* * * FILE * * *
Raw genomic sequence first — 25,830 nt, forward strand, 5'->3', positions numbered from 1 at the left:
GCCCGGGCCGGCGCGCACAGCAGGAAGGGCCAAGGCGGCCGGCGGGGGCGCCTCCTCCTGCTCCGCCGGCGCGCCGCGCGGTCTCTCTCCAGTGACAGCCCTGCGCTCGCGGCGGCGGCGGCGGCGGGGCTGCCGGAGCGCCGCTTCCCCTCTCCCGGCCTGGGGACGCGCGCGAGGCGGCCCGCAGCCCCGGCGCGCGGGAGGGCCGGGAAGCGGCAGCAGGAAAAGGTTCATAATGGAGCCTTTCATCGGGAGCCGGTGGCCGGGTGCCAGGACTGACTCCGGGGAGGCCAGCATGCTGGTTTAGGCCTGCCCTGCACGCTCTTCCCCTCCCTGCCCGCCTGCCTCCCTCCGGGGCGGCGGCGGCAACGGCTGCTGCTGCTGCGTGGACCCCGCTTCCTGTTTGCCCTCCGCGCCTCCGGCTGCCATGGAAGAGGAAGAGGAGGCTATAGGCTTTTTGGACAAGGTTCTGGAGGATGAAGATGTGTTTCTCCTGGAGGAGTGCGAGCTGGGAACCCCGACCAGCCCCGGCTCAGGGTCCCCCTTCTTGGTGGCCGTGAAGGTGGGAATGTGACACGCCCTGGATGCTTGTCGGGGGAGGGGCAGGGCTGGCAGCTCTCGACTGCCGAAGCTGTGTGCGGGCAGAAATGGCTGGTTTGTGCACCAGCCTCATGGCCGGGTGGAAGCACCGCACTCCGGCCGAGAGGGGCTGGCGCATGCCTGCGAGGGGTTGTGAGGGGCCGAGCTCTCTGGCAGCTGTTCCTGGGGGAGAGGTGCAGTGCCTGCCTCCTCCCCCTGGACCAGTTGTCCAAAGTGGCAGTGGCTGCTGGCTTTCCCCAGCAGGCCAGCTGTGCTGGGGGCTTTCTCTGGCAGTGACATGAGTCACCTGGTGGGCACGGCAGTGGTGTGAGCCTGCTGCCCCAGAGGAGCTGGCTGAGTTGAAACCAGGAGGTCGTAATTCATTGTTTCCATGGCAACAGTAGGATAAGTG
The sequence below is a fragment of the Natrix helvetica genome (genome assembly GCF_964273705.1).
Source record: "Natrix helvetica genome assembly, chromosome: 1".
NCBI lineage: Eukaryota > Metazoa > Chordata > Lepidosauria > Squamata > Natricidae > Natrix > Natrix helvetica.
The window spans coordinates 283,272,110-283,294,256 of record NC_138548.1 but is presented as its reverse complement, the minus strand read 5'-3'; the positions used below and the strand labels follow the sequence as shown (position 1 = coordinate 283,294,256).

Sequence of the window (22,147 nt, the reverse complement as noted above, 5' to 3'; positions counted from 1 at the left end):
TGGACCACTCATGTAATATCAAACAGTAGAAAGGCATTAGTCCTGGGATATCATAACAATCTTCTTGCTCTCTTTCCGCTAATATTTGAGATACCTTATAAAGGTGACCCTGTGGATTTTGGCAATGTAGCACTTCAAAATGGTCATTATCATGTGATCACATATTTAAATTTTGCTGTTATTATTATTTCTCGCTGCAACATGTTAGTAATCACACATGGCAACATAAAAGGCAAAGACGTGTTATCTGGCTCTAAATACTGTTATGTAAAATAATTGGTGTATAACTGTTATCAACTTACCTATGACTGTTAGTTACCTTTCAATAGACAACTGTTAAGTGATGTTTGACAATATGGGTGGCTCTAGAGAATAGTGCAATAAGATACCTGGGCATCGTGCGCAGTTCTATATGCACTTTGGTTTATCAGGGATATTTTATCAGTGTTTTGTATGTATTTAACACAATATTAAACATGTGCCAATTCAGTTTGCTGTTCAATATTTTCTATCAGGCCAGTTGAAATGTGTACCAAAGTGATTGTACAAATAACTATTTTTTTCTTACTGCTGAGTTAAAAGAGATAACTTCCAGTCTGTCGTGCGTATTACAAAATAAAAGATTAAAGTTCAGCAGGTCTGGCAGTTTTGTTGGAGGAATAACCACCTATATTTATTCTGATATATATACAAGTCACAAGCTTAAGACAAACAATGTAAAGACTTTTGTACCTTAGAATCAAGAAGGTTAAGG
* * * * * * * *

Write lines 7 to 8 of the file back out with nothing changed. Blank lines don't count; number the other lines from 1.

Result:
Sequence of the window (22,147 nt, the reverse complement as noted above, 5' to 3'; positions counted from 1 at the left end):
TGGACCACTCATGTAATATCAAACAGTAGAAAGGCATTAGTCCTGGGATATCATAACAATCTTCTTGCTCTCTTTCCGCTAATATTTGAGATACCTTATAAAGGTGACCCTGTGGATTTTGGCAATGTAGCACTTCAAAATGGTCATTATCATGTGATCACATATTTAAATTTTGCTGTTATTATTATTTCTCGCTGCAACATGTTAGTAATCACACATGGCAACATAAAAGGCAAAGACGTGTTATCTGGCTCTAAATACTGTTATGTAAAATAATTGGTGTATAACTGTTATCAACTTACCTATGACTGTTAGTTACCTTTCAATAGACAACTGTTAAGTGATGTTTGACAATATGGGTGGCTCTAGAGAATAGTGCAATAAGATACCTGGGCATCGTGCGCAGTTCTATATGCACTTTGGTTTATCAGGGATATTTTATCAGTGTTTTGTATGTATTTAACACAATATTAAACATGTGCCAATTCAGTTTGCTGTTCAATATTTTCTATCAGGCCAGTTGAAATGTGTACCAAAGTGATTGTACAAATAACTATTTTTTTCTTACTGCTGAGTTAAAAGAGATAACTTCCAGTCTGTCGTGCGTATTACAAAATAAAAGATTAAAGTTCAGCAGGTCTGGCAGTTTTGTTGGAGGAATAACCACCTATATTTATTCTGATATATATACAAGTCACAAGCTTAAGACAAACAATGTAAAGACTTTTGTACCTTAGAATCAAGAAGGTTAAGG